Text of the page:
ALISON Thomas hopes to defy the decline in the traditional Aussie rodeo when she opens the gates for the first Oakbank Rodeo and Family Fun Day.
She heads a committee already flat-out organising the rodeo for Saturday, November 17, at the picturesque and iconic Oakbank Racecourse in the beautiful Adelaide Hills.
“A lot of rodeos in South Australia are not continuing,” Alison said.
“I have a four-year-old son and I think it would be a real shame if he never got to experience or understand how much fun rodeos can be.”
A long-time horserider and rodeo fan, Alison came up with the idea to hold a rodeo, and a committee was formed in January.
The locals hope to raise $50,000 for their community and sporting groups.
As part of their fundraising efforts they also plan to cover costs before the rodeo is held – an expense of $30,000 – so that all profits raised on the day of the rodeo can go directly to charity.
“We hope the rodeo sparks some interest and really broadens the spectrum,” she said.
“With Oakbank being so close to the city we hope a lot of people will come up and see us.”
Alison hopes the superb location – home of the hugely popular Easter picnic racing carnival – will also help boost numbers.
“It’s an iconic venue but it is also really user-friendly and has a huge capacity, so we won’t have to shut the gate once we reach a certain number,” she said.
“We want everyone to come and experience this event, especially because Oakbank is such a beautiful setting.”
Alison says the committee plans to work with other groups to enable disadvantaged children to attend the family fun day.
“This is a community-based event and we want to take the broadness of the community into account with this,” she said.
The committee have also set up a page on social media site Facebook called Oakbank Rodeo and Family Fun Day.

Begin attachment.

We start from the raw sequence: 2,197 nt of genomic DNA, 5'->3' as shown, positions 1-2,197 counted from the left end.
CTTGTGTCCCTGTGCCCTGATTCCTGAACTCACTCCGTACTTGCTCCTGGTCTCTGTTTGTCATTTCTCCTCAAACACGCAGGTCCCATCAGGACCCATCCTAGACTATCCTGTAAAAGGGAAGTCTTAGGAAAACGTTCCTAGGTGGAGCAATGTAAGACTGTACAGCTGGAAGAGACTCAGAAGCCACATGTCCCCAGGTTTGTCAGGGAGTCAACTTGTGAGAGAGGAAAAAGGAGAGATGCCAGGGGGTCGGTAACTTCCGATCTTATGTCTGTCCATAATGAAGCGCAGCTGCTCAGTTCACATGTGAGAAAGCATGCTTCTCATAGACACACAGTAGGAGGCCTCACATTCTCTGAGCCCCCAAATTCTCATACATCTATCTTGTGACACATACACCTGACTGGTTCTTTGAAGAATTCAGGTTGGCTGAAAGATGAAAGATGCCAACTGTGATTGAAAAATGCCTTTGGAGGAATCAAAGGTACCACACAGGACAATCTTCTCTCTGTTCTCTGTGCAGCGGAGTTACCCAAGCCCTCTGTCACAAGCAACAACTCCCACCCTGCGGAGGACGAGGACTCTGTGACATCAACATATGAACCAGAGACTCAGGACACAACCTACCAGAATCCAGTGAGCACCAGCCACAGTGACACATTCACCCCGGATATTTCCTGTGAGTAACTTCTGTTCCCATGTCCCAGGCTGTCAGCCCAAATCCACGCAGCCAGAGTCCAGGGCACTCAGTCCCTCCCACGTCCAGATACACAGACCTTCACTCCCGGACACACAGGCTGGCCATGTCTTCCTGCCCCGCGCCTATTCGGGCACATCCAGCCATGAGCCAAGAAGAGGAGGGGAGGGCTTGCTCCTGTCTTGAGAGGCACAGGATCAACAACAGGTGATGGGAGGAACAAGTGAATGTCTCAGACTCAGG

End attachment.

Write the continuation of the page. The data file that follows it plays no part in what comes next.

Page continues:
Already, more than 200 people have ‘liked’ the page.
A sub-rodeo committee made up of technical advisers including Glen Kent, Sue and David Rowden, and Mark Heuritsch, “half a dozen” volunteers and a stock contractor are also involved.
Events will include rough stock (bucking bulls and bucking horses), timed events such as breakaway roping, and a ute muster.
She says the crowd will see some very talented SA riders including Australian champion bareback bronc rider Glen Kent, who is also on the technical committee.
The family fun day – from mid-morning before the rodeo starts at night – will have trick horsemen and women such as the Adelaide Hills’ Brenton Matthews showing their skills, plus campdrafting and polo demonstrations, whipcracking, pony rides, carnival rides and tug-o-war competitions.
Local sporting clubs are set to compete against each other, and the South Australian Barrel Horse Association may run classes.
Prizemoney will be awarded for all events, and buckles will go to winners of the all-round cowboy and cowgirl of the night.
Alison says the few rodeos left in SA include Marrabel, Murray Bridge, Kapunda, Wilmington, Carrieton, Mount Gambier, Spalding and Clare.
“All of those are pretty far away from where many of us live,” she said.
“I would hate to think that kids today would not get the chance to learn about their Australian heritage and be able to attend events such as these”.
“The horsemanship shown at rodeos is incredible.
Entry to the rodeo is expected to cost $20 an adult or $50 a family (for two parents and unlimited children). Full report in Stock Journal, March 22 issue, 2012.